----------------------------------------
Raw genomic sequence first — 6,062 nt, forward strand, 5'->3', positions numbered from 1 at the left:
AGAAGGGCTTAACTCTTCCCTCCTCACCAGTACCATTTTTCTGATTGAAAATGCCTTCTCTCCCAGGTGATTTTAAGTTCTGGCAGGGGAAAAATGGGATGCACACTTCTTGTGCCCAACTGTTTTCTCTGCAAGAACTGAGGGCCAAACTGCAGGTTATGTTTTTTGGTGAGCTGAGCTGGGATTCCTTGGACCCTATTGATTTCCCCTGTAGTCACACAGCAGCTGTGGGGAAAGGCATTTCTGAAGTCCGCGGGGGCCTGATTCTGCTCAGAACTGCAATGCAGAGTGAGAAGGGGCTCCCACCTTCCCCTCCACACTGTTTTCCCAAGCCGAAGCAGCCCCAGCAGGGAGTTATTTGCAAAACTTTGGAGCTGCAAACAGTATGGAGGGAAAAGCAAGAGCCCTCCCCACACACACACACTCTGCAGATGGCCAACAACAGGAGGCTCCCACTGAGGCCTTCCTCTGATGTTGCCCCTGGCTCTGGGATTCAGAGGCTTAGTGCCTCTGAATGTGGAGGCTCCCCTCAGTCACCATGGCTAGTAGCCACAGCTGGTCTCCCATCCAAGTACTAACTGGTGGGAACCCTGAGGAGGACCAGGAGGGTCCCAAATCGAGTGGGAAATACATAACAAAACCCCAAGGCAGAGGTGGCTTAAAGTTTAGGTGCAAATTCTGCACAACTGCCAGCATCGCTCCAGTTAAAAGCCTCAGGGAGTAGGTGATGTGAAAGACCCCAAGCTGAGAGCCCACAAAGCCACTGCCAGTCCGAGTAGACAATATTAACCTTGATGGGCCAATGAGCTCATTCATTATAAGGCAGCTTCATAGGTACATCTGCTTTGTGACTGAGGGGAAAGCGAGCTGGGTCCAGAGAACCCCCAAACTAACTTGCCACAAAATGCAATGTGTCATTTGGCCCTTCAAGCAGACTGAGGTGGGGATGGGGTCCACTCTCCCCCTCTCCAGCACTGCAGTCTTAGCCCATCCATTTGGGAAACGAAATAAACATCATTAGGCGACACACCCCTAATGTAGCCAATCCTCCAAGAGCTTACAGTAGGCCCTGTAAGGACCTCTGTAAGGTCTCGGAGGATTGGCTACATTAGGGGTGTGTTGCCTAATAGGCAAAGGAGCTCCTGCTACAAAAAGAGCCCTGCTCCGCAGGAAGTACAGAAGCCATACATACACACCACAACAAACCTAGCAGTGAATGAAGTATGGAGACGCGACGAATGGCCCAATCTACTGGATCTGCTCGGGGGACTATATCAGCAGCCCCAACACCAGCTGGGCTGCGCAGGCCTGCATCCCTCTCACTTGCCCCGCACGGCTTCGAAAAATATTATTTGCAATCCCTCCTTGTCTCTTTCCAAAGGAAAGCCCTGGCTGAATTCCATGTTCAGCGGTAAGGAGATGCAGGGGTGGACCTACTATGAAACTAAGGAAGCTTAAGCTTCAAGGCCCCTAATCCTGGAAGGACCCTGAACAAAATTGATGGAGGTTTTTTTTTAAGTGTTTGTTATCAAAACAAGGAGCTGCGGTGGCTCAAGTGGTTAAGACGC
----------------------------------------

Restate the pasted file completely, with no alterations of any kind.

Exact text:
Raw genomic sequence first — 6,062 nt, forward strand, 5'->3', positions numbered from 1 at the left:
AGAAGGGCTTAACTCTTCCCTCCTCACCAGTACCATTTTTCTGATTGAAAATGCCTTCTCTCCCAGGTGATTTTAAGTTCTGGCAGGGGAAAAATGGGATGCACACTTCTTGTGCCCAACTGTTTTCTCTGCAAGAACTGAGGGCCAAACTGCAGGTTATGTTTTTTGGTGAGCTGAGCTGGGATTCCTTGGACCCTATTGATTTCCCCTGTAGTCACACAGCAGCTGTGGGGAAAGGCATTTCTGAAGTCCGCGGGGGCCTGATTCTGCTCAGAACTGCAATGCAGAGTGAGAAGGGGCTCCCACCTTCCCCTCCACACTGTTTTCCCAAGCCGAAGCAGCCCCAGCAGGGAGTTATTTGCAAAACTTTGGAGCTGCAAACAGTATGGAGGGAAAAGCAAGAGCCCTCCCCACACACACACACTCTGCAGATGGCCAACAACAGGAGGCTCCCACTGAGGCCTTCCTCTGATGTTGCCCCTGGCTCTGGGATTCAGAGGCTTAGTGCCTCTGAATGTGGAGGCTCCCCTCAGTCACCATGGCTAGTAGCCACAGCTGGTCTCCCATCCAAGTACTAACTGGTGGGAACCCTGAGGAGGACCAGGAGGGTCCCAAATCGAGTGGGAAATACATAACAAAACCCCAAGGCAGAGGTGGCTTAAAGTTTAGGTGCAAATTCTGCACAACTGCCAGCATCGCTCCAGTTAAAAGCCTCAGGGAGTAGGTGATGTGAAAGACCCCAAGCTGAGAGCCCACAAAGCCACTGCCAGTCCGAGTAGACAATATTAACCTTGATGGGCCAATGAGCTCATTCATTATAAGGCAGCTTCATAGGTACATCTGCTTTGTGACTGAGGGGAAAGCGAGCTGGGTCCAGAGAACCCCCAAACTAACTTGCCACAAAATGCAATGTGTCATTTGGCCCTTCAAGCAGACTGAGGTGGGGATGGGGTCCACTCTCCCCCTCTCCAGCACTGCAGTCTTAGCCCATCCATTTGGGAAACGAAATAAACATCATTAGGCGACACACCCCTAATGTAGCCAATCCTCCAAGAGCTTACAGTAGGCCCTGTAAGGACCTCTGTAAGGTCTCGGAGGATTGGCTACATTAGGGGTGTGTTGCCTAATAGGCAAAGGAGCTCCTGCTACAAAAAGAGCCCTGCTCCGCAGGAAGTACAGAAGCCATACATACACACCACAACAAACCTAGCAGTGAATGAAGTATGGAGACGCGACGAATGGCCCAATCTACTGGATCTGCTCGGGGGACTATATCAGCAGCCCCAACACCAGCTGGGCTGCGCAGGCCTGCATCCCTCTCACTTGCCCCGCACGGCTTCGAAAAATATTATTTGCAATCCCTCCTTGTCTCTTTCCAAAGGAAAGCCCTGGCTGAATTCCATGTTCAGCGGTAAGGAGATGCAGGGGTGGACCTACTATGAAACTAAGGAAGCTTAAGCTTCAAGGCCCCTAATCCTGGAAGGACCCTGAACAAAATTGATGGAGGTTTTTTTTTAAGTGTTTGTTATCAAAACAAGGAGCTGCGGTGGCTCAAGTGGTTAAGACGC